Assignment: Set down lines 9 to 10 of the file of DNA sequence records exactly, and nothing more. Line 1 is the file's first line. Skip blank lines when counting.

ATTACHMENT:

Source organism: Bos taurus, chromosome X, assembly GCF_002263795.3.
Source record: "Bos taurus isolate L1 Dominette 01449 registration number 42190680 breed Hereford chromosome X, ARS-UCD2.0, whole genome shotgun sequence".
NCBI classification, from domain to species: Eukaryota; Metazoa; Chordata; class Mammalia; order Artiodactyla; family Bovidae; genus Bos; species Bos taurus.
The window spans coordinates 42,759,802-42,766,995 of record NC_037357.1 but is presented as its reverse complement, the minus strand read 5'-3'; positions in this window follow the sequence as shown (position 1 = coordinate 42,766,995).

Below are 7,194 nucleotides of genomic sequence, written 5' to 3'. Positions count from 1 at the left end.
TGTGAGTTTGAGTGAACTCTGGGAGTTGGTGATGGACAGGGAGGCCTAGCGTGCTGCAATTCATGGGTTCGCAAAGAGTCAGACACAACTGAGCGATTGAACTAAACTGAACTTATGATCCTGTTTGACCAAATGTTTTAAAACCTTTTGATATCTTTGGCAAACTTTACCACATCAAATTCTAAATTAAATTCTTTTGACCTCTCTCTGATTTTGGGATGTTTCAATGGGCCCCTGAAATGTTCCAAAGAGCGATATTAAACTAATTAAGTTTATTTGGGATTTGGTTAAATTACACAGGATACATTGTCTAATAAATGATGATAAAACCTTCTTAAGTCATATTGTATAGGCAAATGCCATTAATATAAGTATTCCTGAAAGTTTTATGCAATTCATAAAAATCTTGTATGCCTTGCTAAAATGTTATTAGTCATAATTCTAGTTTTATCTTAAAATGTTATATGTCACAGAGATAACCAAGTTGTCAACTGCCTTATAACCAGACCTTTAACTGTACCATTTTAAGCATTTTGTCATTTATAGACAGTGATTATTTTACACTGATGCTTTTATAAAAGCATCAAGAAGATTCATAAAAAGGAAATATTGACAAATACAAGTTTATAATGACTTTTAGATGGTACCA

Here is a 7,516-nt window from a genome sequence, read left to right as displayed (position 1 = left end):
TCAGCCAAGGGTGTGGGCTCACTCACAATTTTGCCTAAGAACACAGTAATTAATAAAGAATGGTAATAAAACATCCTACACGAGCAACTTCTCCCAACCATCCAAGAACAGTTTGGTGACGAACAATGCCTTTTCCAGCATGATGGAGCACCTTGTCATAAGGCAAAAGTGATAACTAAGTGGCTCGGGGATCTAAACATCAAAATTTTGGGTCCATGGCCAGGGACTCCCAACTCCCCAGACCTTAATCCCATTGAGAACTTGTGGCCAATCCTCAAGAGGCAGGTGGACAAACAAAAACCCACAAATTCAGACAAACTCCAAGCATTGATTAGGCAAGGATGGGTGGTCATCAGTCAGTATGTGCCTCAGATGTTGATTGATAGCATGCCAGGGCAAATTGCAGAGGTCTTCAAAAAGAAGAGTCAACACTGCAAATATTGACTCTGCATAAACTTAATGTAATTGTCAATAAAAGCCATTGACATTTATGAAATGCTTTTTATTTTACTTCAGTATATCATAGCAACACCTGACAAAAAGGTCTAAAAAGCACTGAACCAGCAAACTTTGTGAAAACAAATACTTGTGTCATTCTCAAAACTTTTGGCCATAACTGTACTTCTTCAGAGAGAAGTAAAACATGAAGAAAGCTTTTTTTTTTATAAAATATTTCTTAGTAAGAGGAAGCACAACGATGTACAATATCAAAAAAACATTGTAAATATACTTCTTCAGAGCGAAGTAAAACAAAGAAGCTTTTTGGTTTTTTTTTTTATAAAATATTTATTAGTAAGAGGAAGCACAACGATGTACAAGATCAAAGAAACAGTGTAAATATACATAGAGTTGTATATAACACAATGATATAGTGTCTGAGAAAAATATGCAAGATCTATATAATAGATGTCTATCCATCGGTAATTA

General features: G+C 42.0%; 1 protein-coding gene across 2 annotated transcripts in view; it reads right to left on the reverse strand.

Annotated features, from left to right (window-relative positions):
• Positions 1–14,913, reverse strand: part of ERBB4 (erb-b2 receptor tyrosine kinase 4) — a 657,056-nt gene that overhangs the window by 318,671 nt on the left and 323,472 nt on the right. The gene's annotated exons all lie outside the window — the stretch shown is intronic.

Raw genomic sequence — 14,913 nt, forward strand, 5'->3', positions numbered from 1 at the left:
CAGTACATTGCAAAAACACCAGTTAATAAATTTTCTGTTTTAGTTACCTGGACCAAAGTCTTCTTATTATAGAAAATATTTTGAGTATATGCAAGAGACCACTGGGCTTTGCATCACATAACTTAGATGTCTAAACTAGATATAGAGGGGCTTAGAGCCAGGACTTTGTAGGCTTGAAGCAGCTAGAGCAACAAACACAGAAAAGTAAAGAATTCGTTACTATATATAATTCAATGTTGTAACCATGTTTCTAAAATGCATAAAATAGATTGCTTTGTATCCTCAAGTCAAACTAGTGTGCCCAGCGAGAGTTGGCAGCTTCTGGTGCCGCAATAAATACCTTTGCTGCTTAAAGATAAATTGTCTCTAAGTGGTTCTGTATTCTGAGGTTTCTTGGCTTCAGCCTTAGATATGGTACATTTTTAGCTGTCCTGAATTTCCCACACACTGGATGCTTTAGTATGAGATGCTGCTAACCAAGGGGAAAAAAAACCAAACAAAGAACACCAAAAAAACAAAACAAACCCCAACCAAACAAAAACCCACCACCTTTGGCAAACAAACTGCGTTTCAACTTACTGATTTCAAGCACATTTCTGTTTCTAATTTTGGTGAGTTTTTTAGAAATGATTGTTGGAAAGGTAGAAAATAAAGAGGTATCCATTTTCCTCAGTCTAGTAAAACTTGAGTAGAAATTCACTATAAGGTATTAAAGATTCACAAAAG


General features: G+C 42.0%; 1 protein-coding gene across 2 annotated transcripts in view; it reads right to left on the reverse strand.

Annotated features, from left to right (window-relative positions):